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Showing posts with label Economic. Show all posts
Showing posts with label Economic. Show all posts

Sunday, September 10, 2023

ASEAN completes 11 priority economic deliverables, MITI to continue championing Malaysian exporters’ interests

theSundaily
10-09- 2023 

AFPix

KUALA LUMPUR: ASEAN has completed 11 out of 16 Priority Economic Deliverables (PEDs) under Indonesia’s chairmanship, while five out of seven PEDs under the purview of ASEAN Economic Ministers have been completed, according to the Ministry of Investment, Trade and Industry (MITI).

ASEAN Sleepwalking Into Perpetual Limbo – Analysis

The 43rd ASEAN Summit and Related Summits in Jakarta are again a manifestation of distinct power plays and indifference in facing new threats and urgency of risks. This state of inescapable loop is interwoven with conflicting individual and collective interests and strategic calculations, denting any aspired efficacy of the scramble to elevate conflict prevention mechanisms.

Friday, November 5, 2021

Myanmar’s junta kills off all economic hope

ASIA TIME
BERTIL LINTNER
November 3, 2021
A Myanmar shopkeeper counts out kyat notes in Yangon's Pazundaung market in in March 2020. Photo: AFP


As Myanmar descends deeper and deeper into civil war, a conflict driven by nationwide resistance to the military’s disastrous democracy-suspending coup, the economy is taking the brunt of the chaotic collateral damage.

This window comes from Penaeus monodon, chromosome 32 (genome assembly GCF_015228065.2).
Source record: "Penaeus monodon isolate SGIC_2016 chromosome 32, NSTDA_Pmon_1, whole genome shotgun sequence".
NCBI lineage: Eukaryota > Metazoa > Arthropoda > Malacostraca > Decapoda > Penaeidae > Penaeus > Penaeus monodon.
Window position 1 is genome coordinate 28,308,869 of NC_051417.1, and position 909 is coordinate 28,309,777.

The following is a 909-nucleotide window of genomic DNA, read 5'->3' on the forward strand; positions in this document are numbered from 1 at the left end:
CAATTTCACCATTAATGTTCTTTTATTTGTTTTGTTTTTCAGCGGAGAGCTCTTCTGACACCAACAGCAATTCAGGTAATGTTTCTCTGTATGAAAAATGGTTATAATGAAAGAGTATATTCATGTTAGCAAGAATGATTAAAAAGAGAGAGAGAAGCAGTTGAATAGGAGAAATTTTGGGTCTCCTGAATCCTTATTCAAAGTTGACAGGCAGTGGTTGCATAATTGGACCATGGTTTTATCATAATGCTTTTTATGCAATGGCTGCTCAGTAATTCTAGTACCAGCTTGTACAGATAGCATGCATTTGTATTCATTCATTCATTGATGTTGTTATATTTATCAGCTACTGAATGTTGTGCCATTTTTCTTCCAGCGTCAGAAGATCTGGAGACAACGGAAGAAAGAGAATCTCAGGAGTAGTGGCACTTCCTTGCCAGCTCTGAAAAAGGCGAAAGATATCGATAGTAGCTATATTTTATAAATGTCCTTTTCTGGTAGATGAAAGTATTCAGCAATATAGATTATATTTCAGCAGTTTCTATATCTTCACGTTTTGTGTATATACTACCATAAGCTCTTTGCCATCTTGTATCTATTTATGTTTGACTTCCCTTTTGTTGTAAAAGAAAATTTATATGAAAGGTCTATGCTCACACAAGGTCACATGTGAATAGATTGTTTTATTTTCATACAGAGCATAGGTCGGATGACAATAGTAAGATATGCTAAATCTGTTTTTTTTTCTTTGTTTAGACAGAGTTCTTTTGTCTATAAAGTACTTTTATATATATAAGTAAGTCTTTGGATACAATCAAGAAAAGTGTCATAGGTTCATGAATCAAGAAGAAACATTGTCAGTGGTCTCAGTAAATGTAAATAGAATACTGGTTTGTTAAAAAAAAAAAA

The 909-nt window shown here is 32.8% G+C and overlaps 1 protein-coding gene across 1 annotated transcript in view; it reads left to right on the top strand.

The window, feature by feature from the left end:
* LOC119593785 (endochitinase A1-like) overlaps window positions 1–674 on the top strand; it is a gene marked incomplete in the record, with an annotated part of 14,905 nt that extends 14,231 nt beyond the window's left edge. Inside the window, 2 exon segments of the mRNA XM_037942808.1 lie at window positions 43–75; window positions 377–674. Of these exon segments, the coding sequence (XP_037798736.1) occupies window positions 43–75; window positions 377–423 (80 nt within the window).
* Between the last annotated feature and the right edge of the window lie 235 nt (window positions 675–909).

The February 1 coup sparked countrywide labor strikes, runs on banks and now rising warfare punctuated by bomb blasts in key urban areas including the commercial capital of Yangon.

That’s all put the economy in a tailspin while raising stability risks that have caused a growing number of foreign investors to either suspend or abandon their operations and outlays, many committed earlier on the belief Myanmar’s “last frontier” market was moving in a new hopeful democratic direction.

Monday, August 2, 2021

Bangladesh-Myanmar Economic Ties: Addressing the Next Generation Challenges

moderndiplomacy
Shazzad Hussain
August 1, 2021

Bangladesh-Myanmar relations have developed through phases of cooperation and conflict. Conflict in this case is not meant in the sense of confrontation, but only in the sense of conflict of interests and resultant diplomatic face-offs. Myanmar is the only other neighbor that Bangladesh has on its border besides India. It is the potential gateway for an alternative land route opening towards China and South-East Asia other than the sea. Historically, these two countries have geographic and cultural linkages. These two bordering countries, located in separate geopolitical regions, have huge possibilities in developing their bilateral economic relations. At the initial phase of their statehood, both countries undertook numerous constructive initiatives to improve their relations. Nevertheless, different bilateral disputes and challenges troubled entire range of cooperation. Subsequent to these challenges, Bangladesh and Myanmar have started negotiation process on key dubious issues. The economic rationales over political tensions in Bangladesh-Myanmar relations prevail with new prospects and opportunities.